Any Given Sunday, on a Thursday

I had the great privilege last Thursday of joining my oldest son in celebrating his birthday by going to Gillette Stadium in order to watch the Patriots compete against the New York Giants.   Neither of us had ever seen the Patriots play anywhere other than on television.   It was, in many ways, an unforgettable experience.  We got to see Tom Brady’s completion to Sony Michel, making him the quarterback with the second-most passing yards in NFL history; we got to see a punt blocked and passes intercepted;  we got to see a win and the team we root for remain undefeated.  We got to see it all.  And it was glorious…mostly.

The traffic getting to the game was heavy.  We followed the back roads, knowing the highways would be crammed.  As we approached Foxboro, we were greeted with brake lights and orange cones.  We crept, along with hundreds of other cars, toward the parking lots.  Finally, we arrived in Lot 50, a quarter of a mile walk from the stadium.

The costs attributable to the game (tickets, parking and concessions) were substantial.  We paid $30 for parking and much more for second-market tickets.  We walked past the concession stands and decided to take a pass of a $10 malt beverage.  There was over-priced fare at other stands as well as team merchandise at the Pro Shop kiosks.  We could have easily dropped $1,000 during the night.

The comfort level of the seating was lacking.  We had to walk to our 3rd tier seats, zigzagging along the access ramps and climbing the stairs of our section.  After we adjusted to the perspective from being so high, we crammed our legs into the plastic formed seats.  Sitting in the elements (the weather was windy but dry that night), we were surrounded by every kind of fan – everyone from the loud and obnoxious to the quiet and casual.

The quality of what was presented was spotty.  The game itself was average.  There were an equal number of good and poor plays.  The Giants are not a team of great talent, and they played as expected.  It was a good game, but not much of it would be highlighted on SportsCenter.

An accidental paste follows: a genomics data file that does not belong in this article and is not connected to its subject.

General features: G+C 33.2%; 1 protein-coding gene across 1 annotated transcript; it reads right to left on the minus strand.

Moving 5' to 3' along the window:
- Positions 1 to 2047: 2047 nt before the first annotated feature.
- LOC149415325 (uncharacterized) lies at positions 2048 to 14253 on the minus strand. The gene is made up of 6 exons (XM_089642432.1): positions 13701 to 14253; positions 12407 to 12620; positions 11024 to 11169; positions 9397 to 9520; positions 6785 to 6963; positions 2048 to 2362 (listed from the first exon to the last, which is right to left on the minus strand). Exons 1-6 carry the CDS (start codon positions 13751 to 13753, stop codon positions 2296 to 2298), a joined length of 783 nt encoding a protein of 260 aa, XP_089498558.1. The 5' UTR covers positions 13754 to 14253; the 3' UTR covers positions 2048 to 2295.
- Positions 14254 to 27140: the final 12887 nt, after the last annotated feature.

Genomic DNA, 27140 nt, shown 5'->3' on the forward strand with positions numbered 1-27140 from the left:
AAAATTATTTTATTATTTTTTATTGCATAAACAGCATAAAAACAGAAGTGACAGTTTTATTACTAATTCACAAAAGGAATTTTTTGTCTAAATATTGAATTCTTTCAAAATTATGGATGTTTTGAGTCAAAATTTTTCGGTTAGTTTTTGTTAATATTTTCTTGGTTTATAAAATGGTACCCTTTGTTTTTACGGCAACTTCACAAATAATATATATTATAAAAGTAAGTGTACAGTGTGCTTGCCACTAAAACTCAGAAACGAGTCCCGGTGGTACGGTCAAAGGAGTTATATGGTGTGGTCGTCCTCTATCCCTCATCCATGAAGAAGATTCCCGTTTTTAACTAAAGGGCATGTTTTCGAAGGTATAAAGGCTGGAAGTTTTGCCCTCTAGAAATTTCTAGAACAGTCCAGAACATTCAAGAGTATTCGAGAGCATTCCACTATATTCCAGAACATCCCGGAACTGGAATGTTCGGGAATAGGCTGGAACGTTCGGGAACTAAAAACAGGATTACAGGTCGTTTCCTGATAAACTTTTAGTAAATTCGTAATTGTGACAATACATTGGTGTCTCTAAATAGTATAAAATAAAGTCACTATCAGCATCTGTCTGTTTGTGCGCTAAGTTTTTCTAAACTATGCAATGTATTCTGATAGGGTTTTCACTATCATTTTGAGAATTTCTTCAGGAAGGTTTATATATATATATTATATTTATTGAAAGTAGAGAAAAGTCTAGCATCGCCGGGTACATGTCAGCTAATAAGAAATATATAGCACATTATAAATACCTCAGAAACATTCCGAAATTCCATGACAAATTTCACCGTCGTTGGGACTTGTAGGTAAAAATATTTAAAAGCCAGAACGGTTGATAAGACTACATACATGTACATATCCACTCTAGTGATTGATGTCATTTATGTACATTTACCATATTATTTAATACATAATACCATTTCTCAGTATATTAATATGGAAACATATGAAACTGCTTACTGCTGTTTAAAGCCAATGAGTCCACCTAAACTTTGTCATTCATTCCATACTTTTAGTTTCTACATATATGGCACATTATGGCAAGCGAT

The time involved in participating was excessive.  We left the hose at 4:30 and returned home at 2 in the morning.  While we didn’t tailgate, we could have (the parking lots open 4 hours before kickoff).  The game was a wonderful three hours or so.  The inching along in the parking lot to get onto route 1 was a frustrating 90 minutes.  It was a long and glorious night.

The experience was wonderful.  I got to spend time with someone I love doing something we love together.

… not giving up meeting together, as some are in the habit of doing, but encouraging one another – and all the more as you see the Day approaching.  Hebrews 10:25 (NIV)

Why is it that 65,000 people can withstand the traffic, the cost, the time and the discomfort of a mediocre football game, but cannot do the same for a worship service at a local church?  I understand that the two experiences are not the same for many – our NFL experience was a once-in-a-lifetime experience – but I am puzzled that so many (especially season ticket holders) would risk rain and snow and spend large amounts of money and time to watch men play a game instead of attending a worship service.  Why is it that some would relish the petty annoyances of traffic and parking lot gridlock while others will not tolerate a longer message and a service extended past 12:15?

Thanks for letting me rant.  If you ever choose to come to Calvary, I promise that the parking will be free.

One response

  1. ​Hi Mike –

    An enjoyable article with a poser. I knew a few guys who had season tickets. I could never see the reason when considering the expenses, perspective from the stands – bring your “wide view”- binoculars, weather, seats, et al. Despite your rightful feeling of being with your oldest son, your experience is near what I had when I attended a night game in the 1970’s.

    A group of co-workers and friends decided to see a night game so I acquiesced. You addressed the parking, expenses, and the other discomforts that I endured although my friends were in awe of being in the stadium to see the Patriots play. Meh …

    The game’s outcome is lost in the fog of mental time. The weather became colder due to an incoming storm. I was miserable as we trundles our way back to the car. We were standing and talking outside the car in the midst of a whirling cacophony of vehicles of every type, horns, people shouting, drunken bodies ricocheting of vehicles left-right, then suddenly sirens. A state cop emerged around the front of our vehicle. He asked what we were doing after quickly visually checking our group then sternly told us to get inside the car, lock the doors and wait for the “all clear” signal to leave.

    A group of young males nearby had some sort of conflict with another group and fighting broke out, resulting in a young male stabbed. A mini-riot ensued. We were cleared to leave at 0350. The two hour-plus ride home was not a happy one. I never thought about attending another game. The Celtics games, however, were a delight in comparison.

    Be well.

    Frank

    ________________________________

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